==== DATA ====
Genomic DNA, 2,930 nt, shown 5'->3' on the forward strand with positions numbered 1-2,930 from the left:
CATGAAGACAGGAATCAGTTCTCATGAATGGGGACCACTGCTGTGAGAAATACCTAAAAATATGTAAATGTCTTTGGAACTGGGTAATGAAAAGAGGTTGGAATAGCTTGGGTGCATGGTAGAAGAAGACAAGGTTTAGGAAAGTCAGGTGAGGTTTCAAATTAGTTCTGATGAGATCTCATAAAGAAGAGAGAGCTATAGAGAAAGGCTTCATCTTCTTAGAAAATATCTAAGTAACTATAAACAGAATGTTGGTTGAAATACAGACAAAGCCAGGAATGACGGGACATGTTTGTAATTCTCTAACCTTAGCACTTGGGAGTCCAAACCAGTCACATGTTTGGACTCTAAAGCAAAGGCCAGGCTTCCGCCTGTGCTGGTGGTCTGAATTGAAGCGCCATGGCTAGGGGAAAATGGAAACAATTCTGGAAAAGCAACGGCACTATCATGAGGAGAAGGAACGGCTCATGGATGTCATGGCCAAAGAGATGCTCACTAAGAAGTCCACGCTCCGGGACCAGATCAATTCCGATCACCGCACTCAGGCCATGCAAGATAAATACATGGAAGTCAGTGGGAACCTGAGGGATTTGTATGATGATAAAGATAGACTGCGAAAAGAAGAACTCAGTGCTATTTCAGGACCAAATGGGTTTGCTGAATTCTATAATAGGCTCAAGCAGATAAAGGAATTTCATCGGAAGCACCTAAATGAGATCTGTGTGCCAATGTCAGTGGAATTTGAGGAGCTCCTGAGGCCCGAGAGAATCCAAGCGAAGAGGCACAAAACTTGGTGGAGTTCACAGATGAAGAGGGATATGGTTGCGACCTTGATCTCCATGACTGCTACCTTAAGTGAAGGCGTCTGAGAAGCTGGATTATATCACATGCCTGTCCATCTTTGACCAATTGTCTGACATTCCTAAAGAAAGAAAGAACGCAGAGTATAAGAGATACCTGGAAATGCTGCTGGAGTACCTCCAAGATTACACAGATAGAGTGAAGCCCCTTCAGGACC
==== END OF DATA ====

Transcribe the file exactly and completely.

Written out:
Genomic DNA, 2,930 nt, shown 5'->3' on the forward strand with positions numbered 1-2,930 from the left:
CATGAAGACAGGAATCAGTTCTCATGAATGGGGACCACTGCTGTGAGAAATACCTAAAAATATGTAAATGTCTTTGGAACTGGGTAATGAAAAGAGGTTGGAATAGCTTGGGTGCATGGTAGAAGAAGACAAGGTTTAGGAAAGTCAGGTGAGGTTTCAAATTAGTTCTGATGAGATCTCATAAAGAAGAGAGAGCTATAGAGAAAGGCTTCATCTTCTTAGAAAATATCTAAGTAACTATAAACAGAATGTTGGTTGAAATACAGACAAAGCCAGGAATGACGGGACATGTTTGTAATTCTCTAACCTTAGCACTTGGGAGTCCAAACCAGTCACATGTTTGGACTCTAAAGCAAAGGCCAGGCTTCCGCCTGTGCTGGTGGTCTGAATTGAAGCGCCATGGCTAGGGGAAAATGGAAACAATTCTGGAAAAGCAACGGCACTATCATGAGGAGAAGGAACGGCTCATGGATGTCATGGCCAAAGAGATGCTCACTAAGAAGTCCACGCTCCGGGACCAGATCAATTCCGATCACCGCACTCAGGCCATGCAAGATAAATACATGGAAGTCAGTGGGAACCTGAGGGATTTGTATGATGATAAAGATAGACTGCGAAAAGAAGAACTCAGTGCTATTTCAGGACCAAATGGGTTTGCTGAATTCTATAATAGGCTCAAGCAGATAAAGGAATTTCATCGGAAGCACCTAAATGAGATCTGTGTGCCAATGTCAGTGGAATTTGAGGAGCTCCTGAGGCCCGAGAGAATCCAAGCGAAGAGGCACAAAACTTGGTGGAGTTCACAGATGAAGAGGGATATGGTTGCGACCTTGATCTCCATGACTGCTACCTTAAGTGAAGGCGTCTGAGAAGCTGGATTATATCACATGCCTGTCCATCTTTGACCAATTGTCTGACATTCCTAAAGAAAGAAAGAACGCAGAGTATAAGAGATACCTGGAAATGCTGCTGGAGTACCTCCAAGATTACACAGATAGAGTGAAGCCCCTTCAGGACC